Historically, all elements of a pharmaceutical production cycle were managed by a single organisation, from prototype testing right through to order fulfilment. However, with production costs increasing and profit margins becoming ever tighter, many companies now look to outsource some areas of the process.
Manufacturing plants across the board are constantly changing to meet the varying pressures presented by the industry. Within the healthcare sector, these challenges, including dependence on complicated synthetic chemistry, are multiplied by the additional regulations and standards, such as the Falsified Medicines Directive (FMD), that a plant must meet to ensure safety and sterility.
Smart manufacturing, the increased connectivity between equipment within and across a plant, is a growing trend across sectors. Enabling plant managers to harness the power of data and use analytics to better run a manufacturing line or whole facility, smart plants are more energy efficient, while producing higher quality more consistent products.
Despite these benefits, installing and configuring these new systems can be costly and time intensive. Most manufacturers are choosing to undertake these improvements gradually to spread costs while reaping the benefits. Using a contract packager is one way to take advantage of smart factory benefits, including reliability and lower costs per unit, without incurring these increased, up front, charges.
Contract packagers rely on suppliers of not only pharmaceutical drugs and medical devices, but also pharmacy packaging providers such as Valley Northern. It’s crucial that these three parties work closely together to avoid costly downtime and ensure crucial medication is available.
Similarly, the threat of counterfeit medication is a major challenge to the pharmaceutical industry. The European Commission is countering this threat by bringing in the updated Falsified Medicines Directive (FMD), the final phase of which will come into effect in February 2019. The FMD requires a system to track and record legitimate product throughout the supply chain. This data can be used to serialise each pack with an individual, random number that can be authenticated before shipping.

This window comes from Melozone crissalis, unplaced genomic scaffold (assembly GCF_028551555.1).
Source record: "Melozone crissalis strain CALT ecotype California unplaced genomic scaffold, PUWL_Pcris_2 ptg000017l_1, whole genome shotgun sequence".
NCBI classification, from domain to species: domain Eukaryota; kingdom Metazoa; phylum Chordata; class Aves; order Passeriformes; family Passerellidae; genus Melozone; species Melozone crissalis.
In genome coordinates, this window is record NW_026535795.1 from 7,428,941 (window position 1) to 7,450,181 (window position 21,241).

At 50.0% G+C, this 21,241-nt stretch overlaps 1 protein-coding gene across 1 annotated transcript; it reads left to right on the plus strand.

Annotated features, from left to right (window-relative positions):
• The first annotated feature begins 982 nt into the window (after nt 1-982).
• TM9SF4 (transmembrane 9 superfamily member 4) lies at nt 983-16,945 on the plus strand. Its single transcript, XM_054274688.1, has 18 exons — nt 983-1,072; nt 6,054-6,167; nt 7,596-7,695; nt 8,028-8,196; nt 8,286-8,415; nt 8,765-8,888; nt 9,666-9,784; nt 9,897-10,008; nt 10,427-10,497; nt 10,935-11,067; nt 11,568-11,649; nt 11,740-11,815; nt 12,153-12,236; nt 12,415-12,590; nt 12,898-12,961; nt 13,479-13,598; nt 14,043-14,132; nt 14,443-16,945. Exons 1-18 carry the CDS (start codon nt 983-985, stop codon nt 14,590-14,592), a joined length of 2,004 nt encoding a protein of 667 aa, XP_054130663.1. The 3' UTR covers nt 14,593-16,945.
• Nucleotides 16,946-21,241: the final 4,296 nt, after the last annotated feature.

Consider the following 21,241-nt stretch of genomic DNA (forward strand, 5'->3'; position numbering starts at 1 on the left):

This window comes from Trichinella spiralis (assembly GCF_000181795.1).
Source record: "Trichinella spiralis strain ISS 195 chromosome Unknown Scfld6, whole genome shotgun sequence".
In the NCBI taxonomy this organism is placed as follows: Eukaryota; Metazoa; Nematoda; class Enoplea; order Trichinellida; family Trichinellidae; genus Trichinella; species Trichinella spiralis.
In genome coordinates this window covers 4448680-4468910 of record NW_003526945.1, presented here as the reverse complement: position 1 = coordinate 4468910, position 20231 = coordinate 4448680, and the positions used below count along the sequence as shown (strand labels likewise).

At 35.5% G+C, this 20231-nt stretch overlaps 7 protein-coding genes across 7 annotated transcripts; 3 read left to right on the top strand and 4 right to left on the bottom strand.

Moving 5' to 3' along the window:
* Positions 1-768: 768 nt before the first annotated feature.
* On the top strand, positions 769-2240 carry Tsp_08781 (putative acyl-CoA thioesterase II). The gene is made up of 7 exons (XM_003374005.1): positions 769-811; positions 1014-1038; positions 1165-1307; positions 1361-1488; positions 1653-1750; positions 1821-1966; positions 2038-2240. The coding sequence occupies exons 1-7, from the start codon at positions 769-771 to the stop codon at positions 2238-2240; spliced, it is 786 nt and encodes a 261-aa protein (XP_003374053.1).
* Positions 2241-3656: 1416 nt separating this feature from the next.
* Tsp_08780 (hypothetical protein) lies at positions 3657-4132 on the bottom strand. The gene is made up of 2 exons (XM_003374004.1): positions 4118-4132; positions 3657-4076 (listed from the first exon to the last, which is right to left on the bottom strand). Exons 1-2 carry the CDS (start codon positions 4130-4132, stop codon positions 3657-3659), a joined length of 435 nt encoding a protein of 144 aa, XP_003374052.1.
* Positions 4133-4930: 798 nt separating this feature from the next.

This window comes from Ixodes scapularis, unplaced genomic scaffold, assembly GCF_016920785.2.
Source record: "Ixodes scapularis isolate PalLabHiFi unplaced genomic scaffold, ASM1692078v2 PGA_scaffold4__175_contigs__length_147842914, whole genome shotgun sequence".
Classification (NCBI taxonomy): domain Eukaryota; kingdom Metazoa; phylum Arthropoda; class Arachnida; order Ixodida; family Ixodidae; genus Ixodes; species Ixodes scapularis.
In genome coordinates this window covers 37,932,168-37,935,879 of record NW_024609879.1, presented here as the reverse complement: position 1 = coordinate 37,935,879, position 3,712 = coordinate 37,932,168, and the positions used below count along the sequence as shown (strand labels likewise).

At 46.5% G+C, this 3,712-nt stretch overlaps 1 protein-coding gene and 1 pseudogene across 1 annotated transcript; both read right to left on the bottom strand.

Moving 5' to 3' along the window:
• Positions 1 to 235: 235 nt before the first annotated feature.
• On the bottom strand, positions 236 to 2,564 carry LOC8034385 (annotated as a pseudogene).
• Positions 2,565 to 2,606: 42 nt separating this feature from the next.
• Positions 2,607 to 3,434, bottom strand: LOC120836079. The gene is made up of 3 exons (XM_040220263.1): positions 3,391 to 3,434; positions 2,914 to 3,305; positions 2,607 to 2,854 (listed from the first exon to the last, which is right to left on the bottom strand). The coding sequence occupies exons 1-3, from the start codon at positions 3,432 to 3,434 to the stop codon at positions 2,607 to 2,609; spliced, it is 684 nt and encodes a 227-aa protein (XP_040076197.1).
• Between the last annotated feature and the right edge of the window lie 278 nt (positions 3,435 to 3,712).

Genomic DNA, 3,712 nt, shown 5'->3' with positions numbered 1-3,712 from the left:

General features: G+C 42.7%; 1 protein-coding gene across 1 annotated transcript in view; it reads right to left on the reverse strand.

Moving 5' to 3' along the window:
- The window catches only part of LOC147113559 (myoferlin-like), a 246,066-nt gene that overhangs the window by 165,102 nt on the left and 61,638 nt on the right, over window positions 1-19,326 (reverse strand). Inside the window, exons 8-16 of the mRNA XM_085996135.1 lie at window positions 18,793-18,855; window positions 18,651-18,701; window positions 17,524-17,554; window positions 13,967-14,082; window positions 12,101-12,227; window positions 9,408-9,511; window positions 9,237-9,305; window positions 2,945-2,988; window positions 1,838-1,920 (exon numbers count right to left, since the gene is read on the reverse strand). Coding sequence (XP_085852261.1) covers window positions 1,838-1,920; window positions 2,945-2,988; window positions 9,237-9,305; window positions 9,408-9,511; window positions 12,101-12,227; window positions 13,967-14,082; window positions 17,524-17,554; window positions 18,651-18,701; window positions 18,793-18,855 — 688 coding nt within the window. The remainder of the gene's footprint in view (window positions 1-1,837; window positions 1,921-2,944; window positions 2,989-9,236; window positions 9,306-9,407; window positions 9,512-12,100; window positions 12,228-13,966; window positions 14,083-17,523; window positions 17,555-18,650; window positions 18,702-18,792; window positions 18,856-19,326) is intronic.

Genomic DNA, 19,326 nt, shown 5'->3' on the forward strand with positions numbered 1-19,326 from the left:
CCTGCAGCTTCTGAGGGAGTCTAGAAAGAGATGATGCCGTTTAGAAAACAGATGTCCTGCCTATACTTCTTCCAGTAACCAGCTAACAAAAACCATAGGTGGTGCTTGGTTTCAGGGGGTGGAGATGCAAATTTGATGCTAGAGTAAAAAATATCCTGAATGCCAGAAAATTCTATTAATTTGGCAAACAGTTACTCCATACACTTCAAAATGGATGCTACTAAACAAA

While this tightened regulation is wonderful for patient safety, it does pose challenges to pharmaceutical manufacturers. There’s an additional phase to add to the packaging process, which will necessitate changes to production lines alongside the dramatically increased data management burden. Each of these changes will require an investment, from sensors that can also be used to collect data for analysis, to upgraded IT functionality to meet the data capture and sharing requirements of FMD.
For an individual manufacturer, this could pose a massive capital investment. However, if they choose to outsource to a specialised contractor who is already set up with a smart factory and local and cloud networks, they could be spared this particular financial hit.
Since the days of tinted glass bottles to signify medicine or poison, pharmaceutical packaging has been designed for safety and cleanliness. Technological developments over the years have led to a wealth of changes, both in terms of packaging and in the pharmaceuticals contained within.
In recent years, medical technology has made some amazing advances. We’ve seen the development of several new drug delivery methods that are of great benefit to patients, such as auto-administered biologicals and oral thin-film dissolvable medication. Each new type of drug developed has new packaging, labelling, storage and shipping demands. These demands are perhaps best met by contract packagers, who are able to invest in the technology required to safely manufacture and meet these demands.
Pharmaceutical manufacturers face a range of challenges each day, from keeping up with trends in pharmaceutical manufacturing to ensuring they are operating in the most efficient way. Outsourcing to contract packers means manufacturers can benefit from a range of expertise and technology to meet customer demands and ensuring the best value end-user experience without compromising safety or traceability.